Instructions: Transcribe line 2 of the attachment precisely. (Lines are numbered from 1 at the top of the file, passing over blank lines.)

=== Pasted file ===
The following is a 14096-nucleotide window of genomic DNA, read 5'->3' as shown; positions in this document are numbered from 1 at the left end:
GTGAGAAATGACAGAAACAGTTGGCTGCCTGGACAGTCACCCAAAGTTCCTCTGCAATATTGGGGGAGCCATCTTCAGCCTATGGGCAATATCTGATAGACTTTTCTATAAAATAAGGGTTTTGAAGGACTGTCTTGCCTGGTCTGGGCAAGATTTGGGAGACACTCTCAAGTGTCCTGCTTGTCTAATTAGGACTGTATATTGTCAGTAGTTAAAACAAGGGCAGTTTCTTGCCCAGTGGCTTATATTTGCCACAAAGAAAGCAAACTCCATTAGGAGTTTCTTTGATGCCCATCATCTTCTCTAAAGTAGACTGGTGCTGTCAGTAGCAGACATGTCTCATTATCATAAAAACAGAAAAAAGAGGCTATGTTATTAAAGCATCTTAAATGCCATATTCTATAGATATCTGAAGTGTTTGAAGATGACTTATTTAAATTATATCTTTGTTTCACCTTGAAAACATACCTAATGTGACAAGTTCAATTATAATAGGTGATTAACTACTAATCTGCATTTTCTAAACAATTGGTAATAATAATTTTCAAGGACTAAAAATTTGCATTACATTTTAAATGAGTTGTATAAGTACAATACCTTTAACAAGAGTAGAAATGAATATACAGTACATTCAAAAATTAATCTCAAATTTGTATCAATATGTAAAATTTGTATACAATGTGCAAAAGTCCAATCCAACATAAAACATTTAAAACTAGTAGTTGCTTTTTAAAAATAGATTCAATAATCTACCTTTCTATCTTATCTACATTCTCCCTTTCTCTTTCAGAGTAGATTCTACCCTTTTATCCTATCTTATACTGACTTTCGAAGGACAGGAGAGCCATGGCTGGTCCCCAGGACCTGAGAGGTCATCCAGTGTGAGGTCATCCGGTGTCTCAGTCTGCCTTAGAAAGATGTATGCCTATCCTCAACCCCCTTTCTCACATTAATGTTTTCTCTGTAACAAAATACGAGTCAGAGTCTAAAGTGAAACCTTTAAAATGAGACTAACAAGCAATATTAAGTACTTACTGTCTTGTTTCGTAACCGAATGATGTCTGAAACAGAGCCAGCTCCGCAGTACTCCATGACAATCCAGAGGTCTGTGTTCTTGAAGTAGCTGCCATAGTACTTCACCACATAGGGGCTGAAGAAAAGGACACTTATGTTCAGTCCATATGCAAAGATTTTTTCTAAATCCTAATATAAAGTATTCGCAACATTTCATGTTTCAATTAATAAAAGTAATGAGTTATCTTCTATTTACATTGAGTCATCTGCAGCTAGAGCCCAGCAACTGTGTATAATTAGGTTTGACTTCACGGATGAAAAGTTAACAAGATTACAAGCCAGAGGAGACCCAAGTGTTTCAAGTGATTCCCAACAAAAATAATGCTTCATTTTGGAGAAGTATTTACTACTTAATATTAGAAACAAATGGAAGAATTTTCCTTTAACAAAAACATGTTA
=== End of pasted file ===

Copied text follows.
GTGAGAAATGACAGAAACAGTTGGCTGCCTGGACAGTCACCCAAAGTTCCTCTGCAATATTGGGGGAGCCATCTTCAGCCTATGGGCAATATCTGATAGACTTTTCTATAAAATAAGGGTTTTGAAGGACTGTCTTGCCTGGTCTGGGCAAGATTTGGGAGACACTCTCAAGTGTCCTGCTTGTCTAATTAGGACTGTATATTGTCAGTAGTTAAAACAAGGGCAGTTTCTTGCCCAGTGGCTTATATTTGCCACAAAGAAAGCAAACTCCATTAGGAGTTTCTTTGATGCCCATCATCTTCTCTAAAGTAGACTGGTGCTGTCAGTAGCAGACATGTCTCATTATCATAAAAACAGAAAAAAGAGGCTATGTTATTAAAGCATCTTAAATGCCATATTCTATAGATATCTGAAGTGTTTGAAGATGACTTATTTAAATTATATCTTTGTTTCACCTTGAAAACATACCTAATGTGACAAGTTCAATTATAATAGGTGATTAACTACTAATCTGCATTTTCTAAACAATTGGTAATAATAATTTTCAAGGACTAAAAATTTGCATTACATTTTAAATGAGTTGTATAAGTACAATACCTTTAACAAGAGTAGAAATGAATATACAGTACATTCAAAAATTAATCTCAAATTTGTATCAATATGTAAAATTTGTATACAATGTGCAAAAGTCCAATCCAACATAAAACATTTAAAACTAGTAGTTGCTTTTTAAAAATAGATTCAATAATCTACCTTTCTATCTTATCTACATTCTCCCTTTCTCTTTCAGAGTAGATTCTACCCTTTTATCCTATCTTATACTGACTTTCGAAGGACAGGAGAGCCATGGCTGGTCCCCAGGACCTGAGAGGTCATCCAGTGTGAGGTCATCCGGTGTCTCAGTCTGCCTTAGAAAGATGTATGCCTATCCTCAACCCCCTTTCTCACATTAATGTTTTCTCTGTAACAAAATACGAGTCAGAGTCTAAAGTGAAACCTTTAAAATGAGACTAACAAGCAATATTAAGTACTTACTGTCTTGTTTCGTAACCGAATGATGTCTGAAACAGAGCCAGCTCCGCAGTACTCCATGACAATCCAGAGGTCTGTGTTCTTGAAGTAGCTGCCATAGTACTTCACCACATAGGGGCTGAAGAAAAGGACACTTATGTTCAGTCCATATGCAAAGATTTTTTCTAAATCCTAATATAAAGTATTCGCAACATTTCATGTTTCAATTAATAAAAGTAATGAGTTATCTTCTATTTACATTGAGTCATCTGCAGCTAGAGCCCAGCAACTGTGTATAATTAGGTTTGACTTCACGGATGAAAAGTTAACAAGATTACAAGCCAGAGGAGACCCAAGTGTTTCAAGTGATTCCCAACAAAAATAATGCTTCATTTTGGAGAAGTATTTACTACTTAATATTAGAAACAAATGGAAGAATTTTCCTTTAACAAAAACATGTTA